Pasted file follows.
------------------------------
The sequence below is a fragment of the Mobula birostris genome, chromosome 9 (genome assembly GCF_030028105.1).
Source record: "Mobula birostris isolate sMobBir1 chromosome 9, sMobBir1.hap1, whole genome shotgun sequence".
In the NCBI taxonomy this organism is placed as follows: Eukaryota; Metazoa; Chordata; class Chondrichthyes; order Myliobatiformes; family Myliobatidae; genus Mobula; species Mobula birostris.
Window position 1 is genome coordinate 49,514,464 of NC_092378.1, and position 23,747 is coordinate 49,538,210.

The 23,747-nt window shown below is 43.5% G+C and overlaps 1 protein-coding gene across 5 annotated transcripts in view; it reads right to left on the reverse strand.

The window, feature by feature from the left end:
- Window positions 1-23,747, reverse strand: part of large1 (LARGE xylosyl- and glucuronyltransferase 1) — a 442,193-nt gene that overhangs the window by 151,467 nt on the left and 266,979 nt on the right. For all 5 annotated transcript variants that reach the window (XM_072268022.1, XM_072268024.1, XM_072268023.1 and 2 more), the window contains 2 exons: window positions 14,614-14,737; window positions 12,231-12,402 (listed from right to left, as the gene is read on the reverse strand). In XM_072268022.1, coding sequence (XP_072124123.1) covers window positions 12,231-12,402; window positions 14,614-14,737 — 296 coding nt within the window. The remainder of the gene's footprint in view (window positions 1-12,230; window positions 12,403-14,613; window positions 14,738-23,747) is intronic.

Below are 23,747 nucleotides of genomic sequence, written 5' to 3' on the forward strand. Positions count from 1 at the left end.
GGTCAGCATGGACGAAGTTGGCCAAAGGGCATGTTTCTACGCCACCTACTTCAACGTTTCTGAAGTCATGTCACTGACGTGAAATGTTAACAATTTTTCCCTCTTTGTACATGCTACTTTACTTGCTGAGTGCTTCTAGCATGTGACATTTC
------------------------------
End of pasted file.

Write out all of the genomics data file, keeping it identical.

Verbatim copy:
The sequence below is a fragment of the Mobula birostris genome, chromosome 9 (genome assembly GCF_030028105.1).
Source record: "Mobula birostris isolate sMobBir1 chromosome 9, sMobBir1.hap1, whole genome shotgun sequence".
In the NCBI taxonomy this organism is placed as follows: Eukaryota; Metazoa; Chordata; class Chondrichthyes; order Myliobatiformes; family Myliobatidae; genus Mobula; species Mobula birostris.
Window position 1 is genome coordinate 49,514,464 of NC_092378.1, and position 23,747 is coordinate 49,538,210.

The 23,747-nt window shown below is 43.5% G+C and overlaps 1 protein-coding gene across 5 annotated transcripts in view; it reads right to left on the reverse strand.

The window, feature by feature from the left end:
- Window positions 1-23,747, reverse strand: part of large1 (LARGE xylosyl- and glucuronyltransferase 1) — a 442,193-nt gene that overhangs the window by 151,467 nt on the left and 266,979 nt on the right. For all 5 annotated transcript variants that reach the window (XM_072268022.1, XM_072268024.1, XM_072268023.1 and 2 more), the window contains 2 exons: window positions 14,614-14,737; window positions 12,231-12,402 (listed from right to left, as the gene is read on the reverse strand). In XM_072268022.1, coding sequence (XP_072124123.1) covers window positions 12,231-12,402; window positions 14,614-14,737 — 296 coding nt within the window. The remainder of the gene's footprint in view (window positions 1-12,230; window positions 12,403-14,613; window positions 14,738-23,747) is intronic.

Below are 23,747 nucleotides of genomic sequence, written 5' to 3' on the forward strand. Positions count from 1 at the left end.
GGTCAGCATGGACGAAGTTGGCCAAAGGGCATGTTTCTACGCCACCTACTTCAACGTTTCTGAAGTCATGTCACTGACGTGAAATGTTAACAATTTTTCCCTCTTTGTACATGCTACTTTACTTGCTGAGTGCTTCTAGCATGTGACATTTC